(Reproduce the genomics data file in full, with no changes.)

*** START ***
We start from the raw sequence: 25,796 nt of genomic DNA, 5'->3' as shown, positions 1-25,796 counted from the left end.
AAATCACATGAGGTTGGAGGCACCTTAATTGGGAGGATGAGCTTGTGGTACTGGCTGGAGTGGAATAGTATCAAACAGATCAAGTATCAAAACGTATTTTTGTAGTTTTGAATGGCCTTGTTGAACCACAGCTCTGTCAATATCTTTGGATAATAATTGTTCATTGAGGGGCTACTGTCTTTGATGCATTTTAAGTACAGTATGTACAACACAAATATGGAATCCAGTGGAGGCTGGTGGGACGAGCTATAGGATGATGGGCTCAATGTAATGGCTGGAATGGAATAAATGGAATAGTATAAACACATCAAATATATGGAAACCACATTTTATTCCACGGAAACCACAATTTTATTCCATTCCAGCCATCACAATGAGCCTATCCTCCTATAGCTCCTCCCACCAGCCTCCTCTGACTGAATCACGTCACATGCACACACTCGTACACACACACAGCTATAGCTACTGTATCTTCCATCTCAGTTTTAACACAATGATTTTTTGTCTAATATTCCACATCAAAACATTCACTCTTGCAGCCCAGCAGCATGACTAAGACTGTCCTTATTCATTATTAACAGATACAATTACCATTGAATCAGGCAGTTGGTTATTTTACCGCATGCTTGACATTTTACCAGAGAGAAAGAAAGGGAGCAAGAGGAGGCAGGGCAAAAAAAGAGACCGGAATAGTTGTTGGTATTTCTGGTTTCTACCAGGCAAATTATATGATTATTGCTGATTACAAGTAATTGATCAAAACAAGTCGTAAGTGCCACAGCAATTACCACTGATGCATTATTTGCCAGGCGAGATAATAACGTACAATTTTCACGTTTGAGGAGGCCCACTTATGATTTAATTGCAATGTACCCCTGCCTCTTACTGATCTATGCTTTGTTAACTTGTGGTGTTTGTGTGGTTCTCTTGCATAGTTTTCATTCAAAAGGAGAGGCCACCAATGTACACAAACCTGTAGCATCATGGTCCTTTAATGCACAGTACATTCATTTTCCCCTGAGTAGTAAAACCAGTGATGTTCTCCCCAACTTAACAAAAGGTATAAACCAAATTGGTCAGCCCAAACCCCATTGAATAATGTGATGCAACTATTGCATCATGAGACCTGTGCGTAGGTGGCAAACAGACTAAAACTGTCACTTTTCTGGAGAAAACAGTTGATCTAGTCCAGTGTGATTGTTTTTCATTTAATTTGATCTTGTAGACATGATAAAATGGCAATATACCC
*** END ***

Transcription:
We start from the raw sequence: 25,796 nt of genomic DNA, 5'->3' as shown, positions 1-25,796 counted from the left end.
AAATCACATGAGGTTGGAGGCACCTTAATTGGGAGGATGAGCTTGTGGTACTGGCTGGAGTGGAATAGTATCAAACAGATCAAGTATCAAAACGTATTTTTGTAGTTTTGAATGGCCTTGTTGAACCACAGCTCTGTCAATATCTTTGGATAATAATTGTTCATTGAGGGGCTACTGTCTTTGATGCATTTTAAGTACAGTATGTACAACACAAATATGGAATCCAGTGGAGGCTGGTGGGACGAGCTATAGGATGATGGGCTCAATGTAATGGCTGGAATGGAATAAATGGAATAGTATAAACACATCAAATATATGGAAACCACATTTTATTCCACGGAAACCACAATTTTATTCCATTCCAGCCATCACAATGAGCCTATCCTCCTATAGCTCCTCCCACCAGCCTCCTCTGACTGAATCACGTCACATGCACACACTCGTACACACACACAGCTATAGCTACTGTATCTTCCATCTCAGTTTTAACACAATGATTTTTTGTCTAATATTCCACATCAAAACATTCACTCTTGCAGCCCAGCAGCATGACTAAGACTGTCCTTATTCATTATTAACAGATACAATTACCATTGAATCAGGCAGTTGGTTATTTTACCGCATGCTTGACATTTTACCAGAGAGAAAGAAAGGGAGCAAGAGGAGGCAGGGCAAAAAAAGAGACCGGAATAGTTGTTGGTATTTCTGGTTTCTACCAGGCAAATTATATGATTATTGCTGATTACAAGTAATTGATCAAAACAAGTCGTAAGTGCCACAGCAATTACCACTGATGCATTATTTGCCAGGCGAGATAATAACGTACAATTTTCACGTTTGAGGAGGCCCACTTATGATTTAATTGCAATGTACCCCTGCCTCTTACTGATCTATGCTTTGTTAACTTGTGGTGTTTGTGTGGTTCTCTTGCATAGTTTTCATTCAAAAGGAGAGGCCACCAATGTACACAAACCTGTAGCATCATGGTCCTTTAATGCACAGTACATTCATTTTCCCCTGAGTAGTAAAACCAGTGATGTTCTCCCCAACTTAACAAAAGGTATAAACCAAATTGGTCAGCCCAAACCCCATTGAATAATGTGATGCAACTATTGCATCATGAGACCTGTGCGTAGGTGGCAAACAGACTAAAACTGTCACTTTTCTGGAGAAAACAGTTGATCTAGTCCAGTGTGATTGTTTTTCATTTAATTTGATCTTGTAGACATGATAAAATGGCAATATACCC